Paul Tatkenhorst, an economics and politics and law teacher at Anoka High School (AHS), has been named a Technology and Information Education Services (TIES) Exceptional Teacher.
A joint powers cooperative owned by 47 school districts, TIES is a Minnesota software developer. The TIES Exceptional Teacher award was established to recognize teachers in TIES member districts who model the best practices in their classroom in engaging students in learning.
Tatkenhorst was nominated by AHS technology teacher Doug Birch. In his nomination, Birch states that Tatkenhorst has used technology in his classroom for a number of years. Most recently, Tatkenhorst has “flipped” his Advanced Placement (AP) economic class.
“For the flipped classroom, Paul spent countless hours developing instructional videos and podcasts of his lectures which reside on his Moodle page, allowing Paul more time to work personally with students in the classroom on a daily basis,” Birch said. “This also enables Paul to do more formative assessments in the classroom.”
Tatkenhorst’s students told Birch that the flipped classroom gives them more one-on-one time with Tatkenhorst and allows for more immediate feedback. Colleagues said Tatkenhorst has been innovative with technology since his days as a student teacher at AHS.
“Paul is not afraid to implement technology with best practices,” said a Tatkenhorst peer. “He pushes the rest of the department into using more technology in our classrooms.”
Tatkenhorst grew up in a family of teachers and knew the business world wasn’t for him. After doing his student teaching at AHS, Tatkenhorst graduated from Winona State University with a degree in social studies and landed a full-time job at Anoka. In his 10th year at AHS, Tatkenhorst has also earned a graduate degree in education through St. Mary’s University.
Through his flipped class, Tatkenhorst records lectures that students watch at home on his website or Moodle site or through iTunes. Students who do not have Internet access at home can watch Tatkenhorst’s lessons on a DVD. Tatkenhorst uses PowerPoint for the lessons but also has video of him on each slide talking about the information to keep it lively. What was traditionally homework is now done in the classroom, allowing more time for problem solving and real-world application of economics.
“Students seem to enjoy that I am in the corner talking to them,” he said. “They like to be able to pause and rewind lessons and watch them before a test. Some kids said they watch all of the lessons again the day before the test.”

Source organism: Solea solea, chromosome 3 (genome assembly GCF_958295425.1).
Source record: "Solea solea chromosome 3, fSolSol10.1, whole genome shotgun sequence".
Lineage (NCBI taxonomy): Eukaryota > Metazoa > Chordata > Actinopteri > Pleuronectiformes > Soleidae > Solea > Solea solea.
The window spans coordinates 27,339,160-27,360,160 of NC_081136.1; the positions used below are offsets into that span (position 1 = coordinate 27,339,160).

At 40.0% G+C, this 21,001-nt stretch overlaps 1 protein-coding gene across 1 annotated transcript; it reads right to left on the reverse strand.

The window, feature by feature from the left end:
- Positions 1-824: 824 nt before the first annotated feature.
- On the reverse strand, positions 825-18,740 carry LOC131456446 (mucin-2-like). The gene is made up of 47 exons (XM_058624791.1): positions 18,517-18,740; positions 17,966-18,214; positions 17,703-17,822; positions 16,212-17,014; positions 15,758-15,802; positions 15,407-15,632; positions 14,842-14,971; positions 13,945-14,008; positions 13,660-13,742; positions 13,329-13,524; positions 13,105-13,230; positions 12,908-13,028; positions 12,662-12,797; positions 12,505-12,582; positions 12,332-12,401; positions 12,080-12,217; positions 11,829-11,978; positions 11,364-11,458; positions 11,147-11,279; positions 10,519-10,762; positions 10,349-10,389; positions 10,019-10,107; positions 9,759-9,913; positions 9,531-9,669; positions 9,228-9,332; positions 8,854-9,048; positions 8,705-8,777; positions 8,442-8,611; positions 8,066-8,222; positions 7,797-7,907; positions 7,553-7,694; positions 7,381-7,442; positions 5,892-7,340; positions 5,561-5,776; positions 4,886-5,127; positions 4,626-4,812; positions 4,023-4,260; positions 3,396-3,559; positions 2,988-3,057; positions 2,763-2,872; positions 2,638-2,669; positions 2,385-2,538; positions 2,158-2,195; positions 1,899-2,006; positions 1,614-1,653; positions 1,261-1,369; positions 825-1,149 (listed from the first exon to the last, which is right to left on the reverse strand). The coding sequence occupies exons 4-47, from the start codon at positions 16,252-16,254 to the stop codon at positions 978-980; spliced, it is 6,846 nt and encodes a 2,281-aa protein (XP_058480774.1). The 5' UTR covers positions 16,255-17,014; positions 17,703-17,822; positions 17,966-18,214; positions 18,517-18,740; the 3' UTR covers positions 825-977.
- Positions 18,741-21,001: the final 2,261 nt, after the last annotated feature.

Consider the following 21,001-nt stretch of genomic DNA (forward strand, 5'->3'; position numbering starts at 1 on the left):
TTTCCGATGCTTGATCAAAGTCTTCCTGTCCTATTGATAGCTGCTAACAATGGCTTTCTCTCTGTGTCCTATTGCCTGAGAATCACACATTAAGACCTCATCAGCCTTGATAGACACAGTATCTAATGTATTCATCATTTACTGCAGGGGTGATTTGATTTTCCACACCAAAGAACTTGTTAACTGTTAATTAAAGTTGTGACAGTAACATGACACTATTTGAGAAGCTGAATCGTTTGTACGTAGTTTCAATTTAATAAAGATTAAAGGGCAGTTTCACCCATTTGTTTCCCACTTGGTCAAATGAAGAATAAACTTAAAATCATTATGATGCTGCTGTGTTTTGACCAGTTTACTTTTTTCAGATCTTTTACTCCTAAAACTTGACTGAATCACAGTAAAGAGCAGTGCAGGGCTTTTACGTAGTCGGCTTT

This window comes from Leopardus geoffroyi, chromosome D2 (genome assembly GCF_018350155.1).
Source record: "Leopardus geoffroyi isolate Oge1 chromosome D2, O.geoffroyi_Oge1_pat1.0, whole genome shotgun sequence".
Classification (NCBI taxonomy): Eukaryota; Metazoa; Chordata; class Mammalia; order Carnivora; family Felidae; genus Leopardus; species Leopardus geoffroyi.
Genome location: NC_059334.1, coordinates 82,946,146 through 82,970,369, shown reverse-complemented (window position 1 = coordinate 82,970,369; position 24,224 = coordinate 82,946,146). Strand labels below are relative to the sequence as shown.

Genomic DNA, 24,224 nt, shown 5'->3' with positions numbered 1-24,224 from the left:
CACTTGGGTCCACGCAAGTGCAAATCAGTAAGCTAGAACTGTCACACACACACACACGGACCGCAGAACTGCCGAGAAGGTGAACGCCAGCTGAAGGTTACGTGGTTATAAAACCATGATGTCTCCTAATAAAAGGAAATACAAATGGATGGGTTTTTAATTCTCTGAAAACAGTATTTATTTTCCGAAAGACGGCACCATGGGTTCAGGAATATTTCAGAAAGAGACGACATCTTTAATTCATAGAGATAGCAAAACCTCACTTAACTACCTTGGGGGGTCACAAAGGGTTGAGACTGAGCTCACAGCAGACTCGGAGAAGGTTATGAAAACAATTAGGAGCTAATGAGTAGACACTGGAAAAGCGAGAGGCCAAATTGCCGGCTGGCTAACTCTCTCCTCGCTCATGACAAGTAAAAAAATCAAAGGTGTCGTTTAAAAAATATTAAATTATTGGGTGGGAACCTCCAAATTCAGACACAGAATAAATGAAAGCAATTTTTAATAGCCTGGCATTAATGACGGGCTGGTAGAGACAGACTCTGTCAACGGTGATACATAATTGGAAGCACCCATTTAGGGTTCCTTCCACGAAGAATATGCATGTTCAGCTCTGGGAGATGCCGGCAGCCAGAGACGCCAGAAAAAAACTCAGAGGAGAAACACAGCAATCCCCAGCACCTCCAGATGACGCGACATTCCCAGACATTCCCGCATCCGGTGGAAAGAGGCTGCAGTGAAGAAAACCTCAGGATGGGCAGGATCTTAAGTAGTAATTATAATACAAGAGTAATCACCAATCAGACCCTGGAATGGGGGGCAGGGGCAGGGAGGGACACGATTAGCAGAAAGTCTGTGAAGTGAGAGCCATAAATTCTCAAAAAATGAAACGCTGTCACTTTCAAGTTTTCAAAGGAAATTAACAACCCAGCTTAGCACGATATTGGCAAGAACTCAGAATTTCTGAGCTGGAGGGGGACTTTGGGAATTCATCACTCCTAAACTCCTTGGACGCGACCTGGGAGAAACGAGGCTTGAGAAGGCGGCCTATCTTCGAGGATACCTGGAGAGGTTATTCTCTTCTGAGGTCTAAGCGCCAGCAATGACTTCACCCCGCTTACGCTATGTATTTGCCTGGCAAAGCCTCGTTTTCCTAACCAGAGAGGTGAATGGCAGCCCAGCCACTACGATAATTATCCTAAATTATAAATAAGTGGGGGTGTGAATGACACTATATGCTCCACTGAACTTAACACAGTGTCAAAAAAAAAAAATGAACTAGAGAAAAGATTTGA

Tatkenhorst said he became aware of flipped classrooms when the iPad came out and he came across articles about this different method of teaching. Tatkenhorst was also inspired to try something different when he saw students outside of his classroom.
“I had a couple of students who were very gifted musically; I didn’t know that until I went to one of their concerts,” he said. “I thought why aren’t I doing things in class that showcase what students can do? I realized that because I am in front of the class lecturing and giving them content, I am not able to pull out their gifts and abilities. It dawned on me that if I flip the classroom, there are more things I can do during class.”
Every Friday during “Economics Connect,” students showcase how economics applies to their lives. The exercise is open to any form of economics and students have presented information about baked goods, performed skits and created story books.
“These are kids I maybe didn’t reach before and now I can spend time showcasing something we didn’t know about them before,” Tatkenhorst said. “I have a student who is very quiet in class. He loves musicals, so for Economics Connect he changed the words of a musical to be about economics. He really got into it and that wouldn’t have happened if I didn’t use the technology that is available here.”
While this is the first trimester Tatkenhorst has flipped a classroom so not much data is available, the initial numbers show that this trimester’s students are scoring 5 percent higher than AP micro economics students did last year. Tatkenhorst knows the scores aren’t increasing because his lessons are online; it’s because of taking students to another level in the classroom.
“Anyone can put lectures online or links out to somewhere and tell students to do it; it’s about what teachers do in the classroom to make students better learners,” he said. “If teachers fail at that part, they have done the technology for nothing. Teachers need to find activities for a deeper level of learning.
“Before I would give students information in class and they would go home, work on problems and come back the next day. Now we take more time to do economics in the classroom.”
Tatkenhorst was very surprised to receive the email telling him he’d been named a TIES Exceptional Teacher; in fact, he thought it was junk mail.
“I had to read it out loud and then said to my wife, ‘I think I won something,’” he said. “Then I went to the TIES website and saw my name.
“I’ve had a lot of positive feedback from students and parents about the flipped classroom and I look forward to doing it again next trimester.”